Legion is back, and don’t worry — it actually might be more schizophrenic than last season.
“Chapter 9,” picks up where last season oddly left off. The Shadow King escaped in Oliver Byrd’s body, and David appeared to be free of his clutches. All seemed well, for a change, until David was absorbed by an Orb and taken to parts unknown. Now, the show takes a surprising turn from there and picks up nearly a year later. David returns to a whole new status quo for our central cast. The friendly Mutants of Summerland now work for Division 3, the government organization that served as a secondary antagonist last season. Thankfully, they no longer sees all Mutants as a threat, but mostly peaceful folks that can also be pretty useful against the dangerous ones.
And now, the Shadow King is only one of their concerns. There’s also a psychological or mental virus going around infecting people, leaving them frozen like statues with their teeth chattering. We’re not sure if it’s the Shadow King’s doing or somehow David’s doing, but I’d say there’s a good chance it’s connected to one of them. Either way, the race is on to find the King, Amal Farouk, and destroy his physical body before he can return to it and become more powerful than ever.
The big question: what happened to David during the year he doesn’t remember? And is he telling the truth about not remembering it? When they find him in the beginning of the episode, he’s in a chair and surrounded by people frozen with their teeth chattering, telling Ptonomy and Clark that they’ trapped in the maze. Whether he’s speaking about the people trapped by the parasite or Lenny and the real Oliver, we’ll just have to wait and see.
If you haven’t seen the last season of Legion, you should really go and watch it now. It was absolutely one of the best single seasons of a show I think I’ve ever seen, with a really dark, and almost Kubrick-esque take on one of the more interesting characters of the X-Men mythos. And it’s weird. Really, really weird in a wonderful way.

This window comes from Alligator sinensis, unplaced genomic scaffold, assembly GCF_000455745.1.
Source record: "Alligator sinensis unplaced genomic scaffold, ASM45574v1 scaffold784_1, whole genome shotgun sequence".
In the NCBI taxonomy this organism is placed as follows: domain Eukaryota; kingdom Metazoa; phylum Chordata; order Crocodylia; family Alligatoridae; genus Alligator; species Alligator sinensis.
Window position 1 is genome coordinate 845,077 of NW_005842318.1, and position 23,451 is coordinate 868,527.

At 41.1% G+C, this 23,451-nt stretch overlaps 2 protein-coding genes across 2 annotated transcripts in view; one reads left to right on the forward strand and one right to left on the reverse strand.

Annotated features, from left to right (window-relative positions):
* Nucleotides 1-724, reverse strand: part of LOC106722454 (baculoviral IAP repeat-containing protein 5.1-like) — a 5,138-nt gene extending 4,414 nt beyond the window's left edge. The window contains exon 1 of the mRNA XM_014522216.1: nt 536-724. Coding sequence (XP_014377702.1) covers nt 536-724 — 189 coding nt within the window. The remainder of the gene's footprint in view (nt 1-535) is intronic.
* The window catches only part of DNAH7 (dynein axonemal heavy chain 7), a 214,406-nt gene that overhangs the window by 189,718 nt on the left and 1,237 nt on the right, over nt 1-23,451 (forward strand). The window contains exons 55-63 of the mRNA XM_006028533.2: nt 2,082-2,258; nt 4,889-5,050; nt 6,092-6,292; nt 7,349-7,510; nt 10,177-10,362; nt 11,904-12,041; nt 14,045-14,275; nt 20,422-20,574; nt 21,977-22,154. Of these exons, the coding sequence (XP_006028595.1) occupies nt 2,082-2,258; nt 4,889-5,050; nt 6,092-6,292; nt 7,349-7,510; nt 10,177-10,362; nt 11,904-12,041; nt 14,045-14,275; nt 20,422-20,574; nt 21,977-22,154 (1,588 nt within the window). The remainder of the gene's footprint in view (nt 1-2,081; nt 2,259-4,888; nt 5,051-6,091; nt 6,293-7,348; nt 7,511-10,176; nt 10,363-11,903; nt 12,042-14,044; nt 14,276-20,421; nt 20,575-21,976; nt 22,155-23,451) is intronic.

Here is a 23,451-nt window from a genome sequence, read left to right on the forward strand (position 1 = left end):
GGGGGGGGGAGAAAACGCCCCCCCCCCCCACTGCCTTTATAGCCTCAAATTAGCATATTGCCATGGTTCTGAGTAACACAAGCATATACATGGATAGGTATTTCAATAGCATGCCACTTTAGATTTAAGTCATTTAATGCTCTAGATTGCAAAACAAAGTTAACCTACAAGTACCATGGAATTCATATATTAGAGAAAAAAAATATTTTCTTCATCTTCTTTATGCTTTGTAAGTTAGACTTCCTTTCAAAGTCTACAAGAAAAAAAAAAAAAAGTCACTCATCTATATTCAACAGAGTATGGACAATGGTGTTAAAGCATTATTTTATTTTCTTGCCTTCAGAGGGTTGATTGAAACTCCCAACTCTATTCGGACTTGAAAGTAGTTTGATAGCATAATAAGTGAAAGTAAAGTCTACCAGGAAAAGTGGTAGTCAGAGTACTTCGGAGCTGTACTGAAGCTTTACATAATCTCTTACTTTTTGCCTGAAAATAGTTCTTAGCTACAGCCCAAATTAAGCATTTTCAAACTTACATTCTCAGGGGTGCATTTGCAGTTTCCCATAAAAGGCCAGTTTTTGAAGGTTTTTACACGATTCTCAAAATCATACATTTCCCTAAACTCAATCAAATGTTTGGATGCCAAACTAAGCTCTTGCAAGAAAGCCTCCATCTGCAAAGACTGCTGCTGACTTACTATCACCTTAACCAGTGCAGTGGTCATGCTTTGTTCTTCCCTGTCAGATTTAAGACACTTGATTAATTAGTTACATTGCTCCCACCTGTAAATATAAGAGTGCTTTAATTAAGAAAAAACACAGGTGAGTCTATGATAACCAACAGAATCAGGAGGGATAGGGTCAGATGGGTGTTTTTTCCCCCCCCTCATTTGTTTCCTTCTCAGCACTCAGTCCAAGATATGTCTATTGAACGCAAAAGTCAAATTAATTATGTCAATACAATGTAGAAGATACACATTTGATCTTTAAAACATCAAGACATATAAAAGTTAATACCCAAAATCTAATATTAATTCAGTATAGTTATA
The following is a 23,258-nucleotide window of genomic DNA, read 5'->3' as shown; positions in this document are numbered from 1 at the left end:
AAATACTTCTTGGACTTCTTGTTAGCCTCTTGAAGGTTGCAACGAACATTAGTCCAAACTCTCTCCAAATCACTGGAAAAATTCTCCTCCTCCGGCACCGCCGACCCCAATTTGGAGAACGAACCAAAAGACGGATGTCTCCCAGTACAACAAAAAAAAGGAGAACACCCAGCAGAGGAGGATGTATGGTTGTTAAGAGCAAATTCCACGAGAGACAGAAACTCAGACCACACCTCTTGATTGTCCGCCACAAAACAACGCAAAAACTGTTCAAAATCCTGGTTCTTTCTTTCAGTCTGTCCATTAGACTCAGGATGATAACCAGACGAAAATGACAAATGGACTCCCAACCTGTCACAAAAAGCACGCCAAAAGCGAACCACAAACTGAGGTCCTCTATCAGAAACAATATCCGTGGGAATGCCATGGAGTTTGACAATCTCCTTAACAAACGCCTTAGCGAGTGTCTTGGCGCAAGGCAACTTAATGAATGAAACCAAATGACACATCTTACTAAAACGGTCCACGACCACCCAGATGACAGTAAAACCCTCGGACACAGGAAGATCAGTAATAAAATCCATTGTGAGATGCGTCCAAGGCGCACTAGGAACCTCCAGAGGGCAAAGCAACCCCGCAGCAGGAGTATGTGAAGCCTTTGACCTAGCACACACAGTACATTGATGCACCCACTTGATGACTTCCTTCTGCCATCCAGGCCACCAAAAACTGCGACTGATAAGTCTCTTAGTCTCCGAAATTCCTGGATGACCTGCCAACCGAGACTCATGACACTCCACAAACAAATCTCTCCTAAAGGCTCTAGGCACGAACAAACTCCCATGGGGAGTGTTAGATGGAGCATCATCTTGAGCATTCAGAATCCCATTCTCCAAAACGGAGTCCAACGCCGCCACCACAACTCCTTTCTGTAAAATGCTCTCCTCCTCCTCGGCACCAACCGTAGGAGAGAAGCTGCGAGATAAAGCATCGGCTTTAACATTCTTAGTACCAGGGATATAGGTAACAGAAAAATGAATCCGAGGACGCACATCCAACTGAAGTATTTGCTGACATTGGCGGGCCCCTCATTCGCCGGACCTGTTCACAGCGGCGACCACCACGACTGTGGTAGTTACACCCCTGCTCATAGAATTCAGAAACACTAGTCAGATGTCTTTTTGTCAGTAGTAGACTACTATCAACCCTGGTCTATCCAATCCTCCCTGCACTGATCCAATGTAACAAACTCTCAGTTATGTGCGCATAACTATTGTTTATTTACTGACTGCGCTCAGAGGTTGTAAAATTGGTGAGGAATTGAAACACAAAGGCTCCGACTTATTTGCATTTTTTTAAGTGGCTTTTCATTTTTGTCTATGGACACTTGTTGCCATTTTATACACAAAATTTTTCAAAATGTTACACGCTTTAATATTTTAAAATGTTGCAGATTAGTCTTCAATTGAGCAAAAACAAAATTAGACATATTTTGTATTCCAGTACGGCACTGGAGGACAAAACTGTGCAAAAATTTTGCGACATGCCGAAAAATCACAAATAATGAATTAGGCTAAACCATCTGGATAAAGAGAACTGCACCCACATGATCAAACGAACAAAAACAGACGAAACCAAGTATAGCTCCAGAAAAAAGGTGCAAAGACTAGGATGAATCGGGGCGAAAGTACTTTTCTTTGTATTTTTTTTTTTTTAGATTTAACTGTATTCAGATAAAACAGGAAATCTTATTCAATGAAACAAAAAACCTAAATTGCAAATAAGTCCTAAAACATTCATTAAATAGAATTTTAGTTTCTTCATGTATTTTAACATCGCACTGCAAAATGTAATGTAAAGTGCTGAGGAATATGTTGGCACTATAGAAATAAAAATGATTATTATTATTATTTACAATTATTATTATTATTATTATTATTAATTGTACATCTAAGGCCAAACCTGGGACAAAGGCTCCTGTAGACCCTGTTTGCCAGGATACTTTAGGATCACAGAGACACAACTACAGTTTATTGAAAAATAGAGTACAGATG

That trend absolutely continues this season. Case in point? This episode introduces us to a world of dance battles, an army of children, and robot women with mustaches who speak for an admiral wearing a basket on his head.
From a technical standpoint, it’s still probably one of the best produced shows on television. The camera work, use of sound and music, color design, all of it is incredibly unique and different, all kind of designed to keep you on the edge of your seat and unsure of what’s really happening.
That’s a huge theme for the show, and likely will continue to be a huge theme this season, the mystery of what’s real and what’s not real. Already in this episode we’re given some conflicting information. Was David really unaware of what happened in the year he was gone? Is he still being manipulated? Is Division 3 what they seem? Or should he actually be helping the Shadow King?
The indecision and confusion can be frustrating to viewers, understandably, but that’s kind of the point. Showrunner Noah Hawley has said that the show is intentionally opaque and misleading, with a schizophrenic tone – for that very reason: it makes the puzzle even harder to solve.